By: Claudette Reyes

131105_EYE_Fred Benenson - Emoji New Yorker.jpg.CROP.original-original

If you have an iPhone, you probably have the app for emojis.  Oh you don’t know what an emoji is? Are you even living in this decade? Well for those of you who don’t know what an emoji is, it’s a name for Japanese emoticons that Apple popularized with the release of i0S5. Letters, punctuation and smiley faces have a whole new meaning. Now when you send text messages you can be as creative and expressive as you want. Instead of sending a plan old smiley face like this J, you can now send a cartoonish full-color landscape littered with pictographs. There’s an option for every emotion. If you are feeling sad, there are about 5 different sad faces that range from sorrowful to hysterically crying. Feeling silly? Send a smiley face that is crying laughing or one that has a devilish smirk. Not only has sending emojis become the social norm for texting, but also recently it has become an element of art. Artists have begun to appear making use of emojis, making our text messages look like a 1st grader constructed them. Just this past week Fred Benenson’s Eustace Emoji, an emoji-based reinterpretation of an iconic New Yorker cover, made news online. Fred Benenson works for Kickstarter as their data engineer, building products, writing queries for research, and planning their data architecture. He was previously employed as a Creative Commons‘ representative in NYC and occasionally contributes to Wired Magazine. His masterpiece is absolutely mind-blowing. An emoji of a soccer ball and of the German flag are among contributions to this detailed piece of artwork. Even though it’s made up of every emoji created, you can clearly see it is a portrait of a New Yorker man. From his hat to the bird in the background, every detailed aspect is there and the emojis just give them character and pizzazz. Additionally, Singapore-based design studio VoidWorks has created an iTunes app called Emojify that transforms your photos into emoji-based collages. Tumbler users use Emoji art as well. But what is fascinating is the time it took the US to catch up with these emojis. Japanese teenagers have been using emojis since they were invented in the 1990s. At the end of the day, we are all artists in an urban, digital way. So the next time you use emojis, make sure you give them meaning.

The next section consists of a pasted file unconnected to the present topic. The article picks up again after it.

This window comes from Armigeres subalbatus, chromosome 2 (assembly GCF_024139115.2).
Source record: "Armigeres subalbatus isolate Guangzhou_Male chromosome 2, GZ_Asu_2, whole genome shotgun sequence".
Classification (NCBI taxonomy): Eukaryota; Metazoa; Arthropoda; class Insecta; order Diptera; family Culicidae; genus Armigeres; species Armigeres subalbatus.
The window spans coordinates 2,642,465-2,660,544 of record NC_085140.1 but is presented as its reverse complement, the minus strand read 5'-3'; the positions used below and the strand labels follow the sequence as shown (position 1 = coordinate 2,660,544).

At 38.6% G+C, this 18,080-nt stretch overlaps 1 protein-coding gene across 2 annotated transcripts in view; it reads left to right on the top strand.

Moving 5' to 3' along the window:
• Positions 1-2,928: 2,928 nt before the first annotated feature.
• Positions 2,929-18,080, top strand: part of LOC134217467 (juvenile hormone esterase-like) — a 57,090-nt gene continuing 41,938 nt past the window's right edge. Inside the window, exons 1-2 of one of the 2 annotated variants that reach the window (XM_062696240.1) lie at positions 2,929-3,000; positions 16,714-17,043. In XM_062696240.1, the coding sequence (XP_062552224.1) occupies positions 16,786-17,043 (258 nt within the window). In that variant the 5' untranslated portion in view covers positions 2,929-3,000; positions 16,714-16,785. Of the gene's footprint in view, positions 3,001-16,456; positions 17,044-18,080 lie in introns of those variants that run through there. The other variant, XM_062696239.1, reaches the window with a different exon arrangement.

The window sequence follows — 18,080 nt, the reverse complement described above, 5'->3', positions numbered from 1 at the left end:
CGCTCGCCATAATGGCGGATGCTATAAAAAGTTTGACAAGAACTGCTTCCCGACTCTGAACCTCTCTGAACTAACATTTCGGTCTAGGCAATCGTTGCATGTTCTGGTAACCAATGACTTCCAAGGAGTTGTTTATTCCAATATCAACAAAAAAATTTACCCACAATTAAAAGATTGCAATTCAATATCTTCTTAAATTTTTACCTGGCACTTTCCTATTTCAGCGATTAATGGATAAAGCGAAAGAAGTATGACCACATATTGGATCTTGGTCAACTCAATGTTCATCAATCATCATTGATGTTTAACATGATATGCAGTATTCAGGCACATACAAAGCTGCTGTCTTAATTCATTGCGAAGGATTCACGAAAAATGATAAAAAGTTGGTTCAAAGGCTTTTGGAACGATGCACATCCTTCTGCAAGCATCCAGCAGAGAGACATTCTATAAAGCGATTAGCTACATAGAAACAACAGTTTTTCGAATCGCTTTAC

Written by Ad Buzz

The American Advertising Federation Illinois Chapter brings to you Ad Buzz, a blog dedicated to all things advertising related, from our favorite campaigns to trends going on in the industry.

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